Kia Ora From Aotearoa

Kia Ora! I’m Brianna, a senior in the wildlife biology, GLI, and honors college programs. I truly was not prepared for the semester I had while studying abroad at the University of Waikato in New Zealand. From a global pandemic, personal loss, new insights, and irreplaceable friendships, Aotearoa gave me a completely unique and unpredictable experience. 

My global theme is social inequality and human rights. I chose to go to New Zealand because of the seemingly well-mended relationships they have. Overall, New Zealand seems to be a peaceful place full of righteousness and equality. That can be observed from the praise they received over handling COVID-19. I wanted to study there to find out why that is and to learn what is working for them. 

While in New Zealand I learned a lot about the Māori people, who are the indigenous people. I took a class on their history and their culture. I took an anthropology class on ethnicity, and I took a class on intersectionalities. In all these classes I learned that New Zealand often uses the U.S. as a model and sometimes uses policies from the U.S. to shape their laws. Schoolchildren even learn U.S. history in school. This led me to wonder how the U.S. seems to have so much more inequality and human rights issues than New Zealand does. I learned that New Zealand has its issues as well. I learned about the long persecution and land taking of Māori iwi (tribes) and the persistent systemic racism they still face today. People in New Zealand are also fighting for justice in their own communities, but because in an effort to mend broken relationships, they implemented peacemaking actions such as performing haka at rugby games and using Māori greetings such as “Kia ora!” in their day to day life, their relationship to their indigenous people comes across as mended.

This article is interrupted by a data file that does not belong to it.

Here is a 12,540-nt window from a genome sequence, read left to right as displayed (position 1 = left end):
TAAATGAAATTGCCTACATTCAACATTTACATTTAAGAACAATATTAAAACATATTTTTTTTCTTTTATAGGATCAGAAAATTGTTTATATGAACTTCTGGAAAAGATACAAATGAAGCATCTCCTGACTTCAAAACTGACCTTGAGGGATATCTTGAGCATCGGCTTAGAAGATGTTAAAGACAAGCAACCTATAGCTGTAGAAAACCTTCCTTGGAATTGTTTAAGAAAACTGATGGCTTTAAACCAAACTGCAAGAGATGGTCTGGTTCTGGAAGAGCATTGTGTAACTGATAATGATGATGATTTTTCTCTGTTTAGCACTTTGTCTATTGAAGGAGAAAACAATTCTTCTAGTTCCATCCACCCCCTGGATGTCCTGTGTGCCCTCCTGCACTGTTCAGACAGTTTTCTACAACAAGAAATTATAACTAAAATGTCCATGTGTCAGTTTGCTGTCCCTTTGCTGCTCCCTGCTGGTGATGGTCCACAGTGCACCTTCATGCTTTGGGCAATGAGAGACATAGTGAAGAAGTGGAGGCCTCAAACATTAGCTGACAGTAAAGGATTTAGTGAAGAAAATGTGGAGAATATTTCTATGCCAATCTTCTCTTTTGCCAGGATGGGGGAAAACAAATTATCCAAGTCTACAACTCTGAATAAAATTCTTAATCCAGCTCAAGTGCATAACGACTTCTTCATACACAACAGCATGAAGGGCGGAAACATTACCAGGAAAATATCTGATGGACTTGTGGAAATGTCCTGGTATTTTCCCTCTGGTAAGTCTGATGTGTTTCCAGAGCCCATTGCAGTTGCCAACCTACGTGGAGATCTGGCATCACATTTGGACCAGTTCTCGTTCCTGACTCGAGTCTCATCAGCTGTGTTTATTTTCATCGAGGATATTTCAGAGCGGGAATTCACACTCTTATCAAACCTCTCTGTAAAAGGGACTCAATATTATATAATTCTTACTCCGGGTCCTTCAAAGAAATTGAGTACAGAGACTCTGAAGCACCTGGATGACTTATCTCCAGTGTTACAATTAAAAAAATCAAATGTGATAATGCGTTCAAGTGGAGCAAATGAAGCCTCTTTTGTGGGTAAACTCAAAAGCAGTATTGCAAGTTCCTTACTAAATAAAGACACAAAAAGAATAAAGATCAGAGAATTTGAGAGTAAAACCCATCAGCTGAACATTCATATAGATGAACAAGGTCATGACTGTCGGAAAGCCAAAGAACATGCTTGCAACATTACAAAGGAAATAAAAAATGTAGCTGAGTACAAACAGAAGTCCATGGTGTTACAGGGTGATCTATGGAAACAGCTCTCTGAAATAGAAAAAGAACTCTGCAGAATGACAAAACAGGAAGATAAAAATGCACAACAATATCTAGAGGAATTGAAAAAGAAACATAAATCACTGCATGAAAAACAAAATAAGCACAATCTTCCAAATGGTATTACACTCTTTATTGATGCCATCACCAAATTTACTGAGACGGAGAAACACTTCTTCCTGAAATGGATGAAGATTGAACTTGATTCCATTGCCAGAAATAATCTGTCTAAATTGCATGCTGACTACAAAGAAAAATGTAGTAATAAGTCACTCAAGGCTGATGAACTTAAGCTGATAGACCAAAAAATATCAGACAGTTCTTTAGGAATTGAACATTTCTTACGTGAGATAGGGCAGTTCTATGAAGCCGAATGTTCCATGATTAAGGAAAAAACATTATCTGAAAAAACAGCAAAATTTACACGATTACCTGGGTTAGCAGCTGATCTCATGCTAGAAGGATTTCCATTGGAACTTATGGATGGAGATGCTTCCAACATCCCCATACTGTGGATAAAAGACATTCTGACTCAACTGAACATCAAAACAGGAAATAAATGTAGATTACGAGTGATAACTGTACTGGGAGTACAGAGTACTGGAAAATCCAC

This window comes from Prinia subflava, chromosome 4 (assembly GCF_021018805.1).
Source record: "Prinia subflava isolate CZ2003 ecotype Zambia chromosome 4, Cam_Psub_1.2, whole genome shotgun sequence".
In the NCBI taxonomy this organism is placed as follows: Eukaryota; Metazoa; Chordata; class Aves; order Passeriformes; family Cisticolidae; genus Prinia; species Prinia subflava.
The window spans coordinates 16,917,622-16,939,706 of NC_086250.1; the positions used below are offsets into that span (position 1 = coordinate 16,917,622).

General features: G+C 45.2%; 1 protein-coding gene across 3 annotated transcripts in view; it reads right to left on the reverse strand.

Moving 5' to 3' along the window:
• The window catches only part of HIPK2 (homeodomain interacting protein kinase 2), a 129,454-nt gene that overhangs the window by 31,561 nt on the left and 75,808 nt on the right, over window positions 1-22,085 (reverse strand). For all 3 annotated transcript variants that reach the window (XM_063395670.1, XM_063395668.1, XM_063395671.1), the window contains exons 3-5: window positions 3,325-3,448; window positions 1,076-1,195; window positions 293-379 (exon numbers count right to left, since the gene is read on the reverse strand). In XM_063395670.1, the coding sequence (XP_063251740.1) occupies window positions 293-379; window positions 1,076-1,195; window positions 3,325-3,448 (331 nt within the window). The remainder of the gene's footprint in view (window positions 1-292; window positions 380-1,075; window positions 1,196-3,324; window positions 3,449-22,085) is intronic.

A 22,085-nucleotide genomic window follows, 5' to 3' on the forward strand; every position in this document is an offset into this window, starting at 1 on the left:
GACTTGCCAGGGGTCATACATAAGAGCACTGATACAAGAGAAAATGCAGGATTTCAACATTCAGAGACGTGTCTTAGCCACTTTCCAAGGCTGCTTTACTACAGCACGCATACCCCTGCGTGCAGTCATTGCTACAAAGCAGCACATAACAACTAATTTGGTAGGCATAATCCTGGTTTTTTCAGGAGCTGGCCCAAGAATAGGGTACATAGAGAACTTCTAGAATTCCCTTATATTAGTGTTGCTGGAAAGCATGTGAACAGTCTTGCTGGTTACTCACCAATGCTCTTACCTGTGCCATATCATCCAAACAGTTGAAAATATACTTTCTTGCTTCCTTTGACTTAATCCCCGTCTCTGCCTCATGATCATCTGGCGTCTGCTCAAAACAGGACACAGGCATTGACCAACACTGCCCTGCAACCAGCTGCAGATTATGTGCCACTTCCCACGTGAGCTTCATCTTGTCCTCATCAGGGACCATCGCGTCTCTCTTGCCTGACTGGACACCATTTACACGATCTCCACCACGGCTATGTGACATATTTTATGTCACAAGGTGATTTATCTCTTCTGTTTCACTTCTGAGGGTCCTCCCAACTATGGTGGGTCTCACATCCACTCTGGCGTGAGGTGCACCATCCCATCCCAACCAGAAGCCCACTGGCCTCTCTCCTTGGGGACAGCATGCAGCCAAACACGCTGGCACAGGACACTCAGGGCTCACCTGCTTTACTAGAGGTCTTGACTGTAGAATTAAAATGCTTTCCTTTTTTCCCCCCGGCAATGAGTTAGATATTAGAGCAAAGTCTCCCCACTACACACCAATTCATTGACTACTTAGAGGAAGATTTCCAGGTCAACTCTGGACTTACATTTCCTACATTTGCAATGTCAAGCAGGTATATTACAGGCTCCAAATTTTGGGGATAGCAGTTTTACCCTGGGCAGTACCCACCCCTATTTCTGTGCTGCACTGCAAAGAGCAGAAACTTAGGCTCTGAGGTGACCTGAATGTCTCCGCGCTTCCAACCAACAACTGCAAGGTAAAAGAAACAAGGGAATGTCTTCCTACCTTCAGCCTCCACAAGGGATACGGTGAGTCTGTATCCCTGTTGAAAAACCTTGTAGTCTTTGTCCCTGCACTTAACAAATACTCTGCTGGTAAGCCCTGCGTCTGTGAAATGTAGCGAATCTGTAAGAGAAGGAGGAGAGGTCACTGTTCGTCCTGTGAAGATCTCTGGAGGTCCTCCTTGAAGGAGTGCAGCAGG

Overall, I learned that it is not that New Zealand is better at solving human rights and social inequality issues, it is mostly that they are just better at covering up their issues with a bandage. However, they do seem to have more active politicians working to mend the issues surrounding inequality. In my classes I was also provided with a sort of social toolbox to approach some of the issues I want to look at and begin to break them down. 

It was not all work all the time either. I was fortunate enough to be placed with wonderful flatmates and form meaningful friendships. My flatmates and I often had nacho and “sofa bed” nights where we made nachos and pushed our couches together and watch movies, did face masks, and “had a yarn.” Not only did I learn a lot about New Zealand, but my flatmates Lillian and Kristine also taught me a lot about Norway. My small friend group took a while to form due to quarantine measures, but after, we took it upon ourselves to make the best of our time there.  I will never forget my time on the land of the long white cloud and the people I met there. I hope to make my way back some time to explore the areas I did not get a chance to while I was there, but for now, all I can do is share my memories and video call my new long-distance whānau (family).

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